Although perhaps not recognizable from the title, under this menu item you can find relevant data concerning the most popular subpages of a domain, exit pages and bounce rate. Moreover, with “In-Page Analytics” you can place a page overlay over a specific sub-page, to see in what ratio the individual elements on the page were clicked by visitors to the page.


If Ecommerce tracking is activated, you can track relevant sales figures, data related to best-sellers, and individual targets. Defined targets would, for example, be a newsletter subscription or a certain amount of visitor time spent on the website.

A/B testing[edit]

Content tests can be done using Google Analytics to determine a successful page version before a relaunch.


Although the Google Analytics account has already been pre-segmented, all major access data can be analyzed based on its own target definitions and also interrelated. Thus, for example, access can be viewed directly along with conversions without needing to open “Conversions.”

For more accurate analyses all data can be represented in various types of tables such as a pivot table.

Linking with other accounts and Google services[edit]

If you use Google AdWords, you should link your account with the Google Analytics account. In this manner, you don’t just get more accurate ways to evaluate, but you can also create remarketing categories in the Analytics account which are controlled as remarketing campaigns through Google AdWords.

Linking to the Google Search Console is of particular interest to SEOs since the Analytics account can be enriched with additional access data.

You can also set up social websites in the settings. In this way you can get even more precise traffic assignment from social networks.


The privacy practices of Google Analytics has been viewed critically from the outset by people concerned with data protection in Germany. There were always incidents where even just the use of Google Analytics was already a reason for a warning. By the end of 2011, an agreement was finally reached with the German data protection organizations. The following requirements must now be met:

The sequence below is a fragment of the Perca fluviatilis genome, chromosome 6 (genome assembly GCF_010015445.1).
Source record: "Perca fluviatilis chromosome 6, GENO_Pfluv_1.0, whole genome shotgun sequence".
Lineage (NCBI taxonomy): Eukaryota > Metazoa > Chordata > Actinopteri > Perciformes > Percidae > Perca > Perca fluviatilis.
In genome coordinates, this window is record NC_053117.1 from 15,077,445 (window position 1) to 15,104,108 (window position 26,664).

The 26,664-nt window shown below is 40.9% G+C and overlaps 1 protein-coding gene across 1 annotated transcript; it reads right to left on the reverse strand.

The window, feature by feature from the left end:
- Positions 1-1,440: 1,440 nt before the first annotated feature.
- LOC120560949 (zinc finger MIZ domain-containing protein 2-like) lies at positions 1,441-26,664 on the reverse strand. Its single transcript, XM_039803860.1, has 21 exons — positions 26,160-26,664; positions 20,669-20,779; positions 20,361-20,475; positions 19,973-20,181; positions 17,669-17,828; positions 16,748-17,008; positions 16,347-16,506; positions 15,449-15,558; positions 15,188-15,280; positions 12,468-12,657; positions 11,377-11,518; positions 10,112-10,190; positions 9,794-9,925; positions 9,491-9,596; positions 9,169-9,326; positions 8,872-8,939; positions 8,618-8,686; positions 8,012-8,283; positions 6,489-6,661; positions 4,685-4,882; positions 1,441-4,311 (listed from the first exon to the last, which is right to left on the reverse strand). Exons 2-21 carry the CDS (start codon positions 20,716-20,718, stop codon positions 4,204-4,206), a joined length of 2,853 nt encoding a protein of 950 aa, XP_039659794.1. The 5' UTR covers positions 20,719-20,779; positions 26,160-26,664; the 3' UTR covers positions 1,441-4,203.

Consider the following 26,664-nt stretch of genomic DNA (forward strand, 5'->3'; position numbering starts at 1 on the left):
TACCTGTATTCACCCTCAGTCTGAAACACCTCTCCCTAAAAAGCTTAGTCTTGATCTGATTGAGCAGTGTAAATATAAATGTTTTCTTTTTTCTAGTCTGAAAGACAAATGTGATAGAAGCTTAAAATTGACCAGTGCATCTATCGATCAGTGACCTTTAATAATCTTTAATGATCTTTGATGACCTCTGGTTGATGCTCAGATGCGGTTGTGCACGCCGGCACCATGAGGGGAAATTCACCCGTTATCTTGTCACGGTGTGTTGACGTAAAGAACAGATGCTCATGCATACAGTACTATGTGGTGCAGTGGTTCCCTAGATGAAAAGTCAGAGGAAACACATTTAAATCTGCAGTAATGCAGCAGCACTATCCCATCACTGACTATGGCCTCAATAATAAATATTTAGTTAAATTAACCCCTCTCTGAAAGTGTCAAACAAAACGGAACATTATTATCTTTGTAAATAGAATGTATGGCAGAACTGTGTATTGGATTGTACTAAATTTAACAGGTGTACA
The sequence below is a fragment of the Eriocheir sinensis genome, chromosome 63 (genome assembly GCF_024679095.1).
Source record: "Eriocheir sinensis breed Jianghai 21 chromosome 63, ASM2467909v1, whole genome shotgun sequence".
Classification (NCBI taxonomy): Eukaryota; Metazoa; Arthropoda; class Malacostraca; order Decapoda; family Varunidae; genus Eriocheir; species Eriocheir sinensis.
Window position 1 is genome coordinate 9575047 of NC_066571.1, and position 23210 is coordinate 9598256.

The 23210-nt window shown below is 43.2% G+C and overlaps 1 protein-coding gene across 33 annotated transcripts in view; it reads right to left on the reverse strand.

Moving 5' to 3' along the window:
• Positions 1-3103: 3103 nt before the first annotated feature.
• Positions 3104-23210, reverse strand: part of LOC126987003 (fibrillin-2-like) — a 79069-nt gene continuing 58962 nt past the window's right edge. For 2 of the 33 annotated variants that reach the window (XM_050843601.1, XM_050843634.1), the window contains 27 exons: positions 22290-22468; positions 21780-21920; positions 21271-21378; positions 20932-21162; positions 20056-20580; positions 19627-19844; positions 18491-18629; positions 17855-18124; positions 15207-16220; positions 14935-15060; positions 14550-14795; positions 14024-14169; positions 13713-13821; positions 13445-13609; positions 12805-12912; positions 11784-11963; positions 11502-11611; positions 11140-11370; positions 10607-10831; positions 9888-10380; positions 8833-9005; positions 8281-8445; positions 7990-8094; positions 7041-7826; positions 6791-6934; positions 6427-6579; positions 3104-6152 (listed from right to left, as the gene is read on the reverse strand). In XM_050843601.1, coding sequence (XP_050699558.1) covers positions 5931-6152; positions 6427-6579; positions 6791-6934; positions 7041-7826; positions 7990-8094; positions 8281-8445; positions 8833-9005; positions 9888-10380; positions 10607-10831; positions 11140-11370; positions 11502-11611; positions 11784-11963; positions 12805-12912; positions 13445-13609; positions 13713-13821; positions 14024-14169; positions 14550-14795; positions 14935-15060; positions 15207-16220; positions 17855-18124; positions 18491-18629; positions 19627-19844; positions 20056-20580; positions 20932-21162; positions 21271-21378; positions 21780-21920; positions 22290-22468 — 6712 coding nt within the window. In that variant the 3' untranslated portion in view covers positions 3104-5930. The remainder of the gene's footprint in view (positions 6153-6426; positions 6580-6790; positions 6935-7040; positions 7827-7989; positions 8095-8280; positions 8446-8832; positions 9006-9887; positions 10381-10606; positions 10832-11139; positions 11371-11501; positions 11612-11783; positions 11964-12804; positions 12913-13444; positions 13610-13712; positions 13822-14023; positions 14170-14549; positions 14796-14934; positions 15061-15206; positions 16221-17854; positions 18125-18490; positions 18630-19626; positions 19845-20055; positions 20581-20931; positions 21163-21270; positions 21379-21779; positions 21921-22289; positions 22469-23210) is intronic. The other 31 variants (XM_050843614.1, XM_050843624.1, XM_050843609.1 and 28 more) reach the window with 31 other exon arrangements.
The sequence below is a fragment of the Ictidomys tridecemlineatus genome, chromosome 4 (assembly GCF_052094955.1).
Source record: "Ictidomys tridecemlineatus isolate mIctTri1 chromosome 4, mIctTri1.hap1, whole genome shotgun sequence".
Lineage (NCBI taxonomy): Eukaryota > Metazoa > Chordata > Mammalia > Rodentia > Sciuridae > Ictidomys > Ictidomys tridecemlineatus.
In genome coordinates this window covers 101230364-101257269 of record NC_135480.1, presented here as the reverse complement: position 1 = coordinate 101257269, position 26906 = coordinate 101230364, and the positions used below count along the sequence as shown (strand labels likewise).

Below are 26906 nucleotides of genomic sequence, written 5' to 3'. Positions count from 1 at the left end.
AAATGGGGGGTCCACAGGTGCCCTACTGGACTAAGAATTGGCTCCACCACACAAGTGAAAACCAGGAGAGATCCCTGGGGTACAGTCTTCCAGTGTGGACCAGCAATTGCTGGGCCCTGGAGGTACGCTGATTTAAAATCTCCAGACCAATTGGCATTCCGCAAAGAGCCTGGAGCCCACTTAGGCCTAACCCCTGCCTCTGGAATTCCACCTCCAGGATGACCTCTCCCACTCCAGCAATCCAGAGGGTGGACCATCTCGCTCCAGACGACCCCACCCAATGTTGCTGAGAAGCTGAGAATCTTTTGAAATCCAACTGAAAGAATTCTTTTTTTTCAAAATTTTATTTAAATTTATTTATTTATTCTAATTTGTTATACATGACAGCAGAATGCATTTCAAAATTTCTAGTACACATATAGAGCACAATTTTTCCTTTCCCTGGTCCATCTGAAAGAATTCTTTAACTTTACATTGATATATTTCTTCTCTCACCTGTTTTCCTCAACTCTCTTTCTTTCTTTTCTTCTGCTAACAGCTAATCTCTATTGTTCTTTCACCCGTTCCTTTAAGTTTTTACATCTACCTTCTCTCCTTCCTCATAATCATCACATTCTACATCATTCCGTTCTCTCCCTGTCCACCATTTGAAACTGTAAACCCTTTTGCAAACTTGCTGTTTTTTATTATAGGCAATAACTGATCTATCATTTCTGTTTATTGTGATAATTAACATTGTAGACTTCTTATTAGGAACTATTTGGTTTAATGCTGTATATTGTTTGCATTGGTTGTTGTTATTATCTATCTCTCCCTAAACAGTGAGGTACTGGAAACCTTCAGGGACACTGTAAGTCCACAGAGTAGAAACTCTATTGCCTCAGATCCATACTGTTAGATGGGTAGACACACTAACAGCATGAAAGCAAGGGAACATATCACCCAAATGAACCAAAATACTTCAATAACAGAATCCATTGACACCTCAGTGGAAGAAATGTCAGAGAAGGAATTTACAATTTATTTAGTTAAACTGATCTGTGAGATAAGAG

• a special contract must be concluded with Google
  • The tracking code must contain the “_anonymizeIp ()”parameter, since only that way IP addresses can be transferred anonymously
  • The privacy policies have to be modified and advise about the use of Google Analytics:
  • All existing data must be deleted (that usually means old accounts will also be deleted)

Benefits for Marketing and SEO[edit]

Google Analytics is an important tool for webmasters and SEOs alike for the reliable monitoring and reporting on websites. The major benefit of the tool is that it provides a variety of analysis options, without the customer having to pay for it.

Benefits for SEO:

  • Important traffic figures and KPI, such as bounce rate or pages per visit
  • Assistance with on-page optimization
  • Detailed analysis of visitor sources
  • A / B testing

Benefits for Marketing:

  • Analysis of advertising campaigns and campaign tracking
  • A / B testing
  • Creation of remarketing categories
  • Live data at big events

Beyond the above-mentioned aspects, the benefits of Google Analytics always depends on the previously defined objectives. To really take advantage of the efficiency of the system, you should first always set analysis or monitoring objectives. Otherwise, the mass of data can quickly lead to confusion.


With the increasing data protection restrictions and the limitations of cookies, it has become increasingly difficult, especially at keyword level, to obtain reliable tracking results. You will find the term “not provided” more frequently under visitor origin at keyword level in the Analytics reports. Many paid web analytics tools have already found alternatives to provide customers with relevant information. Thus, it is widely assumed that Google Analytics will also be offered as a paid version that allows you to determine the exact origin via keywords.

Web Links[edit]